CMHA Ontario is pleased to continue its collaboration with the Evidence Exchange Network (EENet) to launch a new phase of work for a Community of Interest (CoI) on Racialized Populations and Mental Health and Addictions. EENet launched the CoI initiative in 2012 to advance the priorities identified in its agenda-setting report, Creating Together: Co-Creating a Mental Health and Addictions Research Agenda for Ontario. These Cois bring together people and organizations that share a common interest to develop and spread new knowledge to improve understanding and action on a specific mental health and addictions issue.
Led by CMHA Ontario, the Racialized Populations and Mental Health and Addictions Community of Interest is a provincial forum for knowledge exchange and collaborative knowledge creation focused on issues related to racialized populations and mental health and addictions. The goal of the CoI is to strategically leverage existing or emerging evidence (including community-based, lived experience, peer-reviewed academic, and other sources of knowledge) to improve provincial, LHIN, and provider policy, planning, and practice related to racialized populations and mental health and addictions.
CMHA Ontario partners include Across Boundaries: An Ethnoracial Mental Health Centre; Canadian Mental Health Association, Ontario; Centre for Addiction and Mental Health; Evidence Exchange Network; Fred Victor; Ontario Peer Development Initiative; Wellesley Institute; Women’s Health in Women’s Hands Community Health Centre; and Working for Change.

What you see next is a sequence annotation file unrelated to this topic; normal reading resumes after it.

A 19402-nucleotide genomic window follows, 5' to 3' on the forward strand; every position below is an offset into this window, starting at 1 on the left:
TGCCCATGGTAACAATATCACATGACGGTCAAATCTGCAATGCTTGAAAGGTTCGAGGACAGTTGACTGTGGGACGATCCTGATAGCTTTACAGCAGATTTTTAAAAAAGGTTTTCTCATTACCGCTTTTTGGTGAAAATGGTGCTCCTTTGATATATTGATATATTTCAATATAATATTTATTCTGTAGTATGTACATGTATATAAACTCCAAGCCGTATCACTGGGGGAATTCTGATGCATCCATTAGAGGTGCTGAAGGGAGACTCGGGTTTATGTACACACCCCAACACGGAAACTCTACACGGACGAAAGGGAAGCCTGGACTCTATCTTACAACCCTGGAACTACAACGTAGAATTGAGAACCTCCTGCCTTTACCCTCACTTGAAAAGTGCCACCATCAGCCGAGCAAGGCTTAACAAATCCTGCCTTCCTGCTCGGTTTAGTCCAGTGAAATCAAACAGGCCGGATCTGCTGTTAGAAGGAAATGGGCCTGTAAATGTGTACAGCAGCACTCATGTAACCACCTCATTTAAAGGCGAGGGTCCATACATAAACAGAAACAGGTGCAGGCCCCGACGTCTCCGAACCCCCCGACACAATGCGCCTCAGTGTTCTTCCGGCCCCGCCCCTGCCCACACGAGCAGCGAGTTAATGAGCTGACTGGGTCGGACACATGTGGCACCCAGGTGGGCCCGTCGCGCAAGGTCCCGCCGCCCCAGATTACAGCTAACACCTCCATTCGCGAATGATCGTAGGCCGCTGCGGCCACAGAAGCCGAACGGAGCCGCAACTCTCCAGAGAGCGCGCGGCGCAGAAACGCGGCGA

This COI began working together in 2012, with a project exploring how racialized individuals and communities in Ontario use hospital emergency departments for mental health and addictions related reasons. In 2014, the COI began to explore another dimension of the mental health system that impacts significantly on how racialized populations receive services: socio-demographic data collection via the Ontario Common Assessment of Need (OCAN). OCAN was identified as a focus because it is the only tool that consistently collects information about racialization in the community mental health system, and held a think tank in 2015 to explore the potential of the tool for advancing equity in the mental health system. Currently, the COI is winding down the OCAN initiative and going through a planning process to identify its new priority.
To learn more, contact Sheela Subramanian, CMHA Ontario policy analyst, at email@example.com.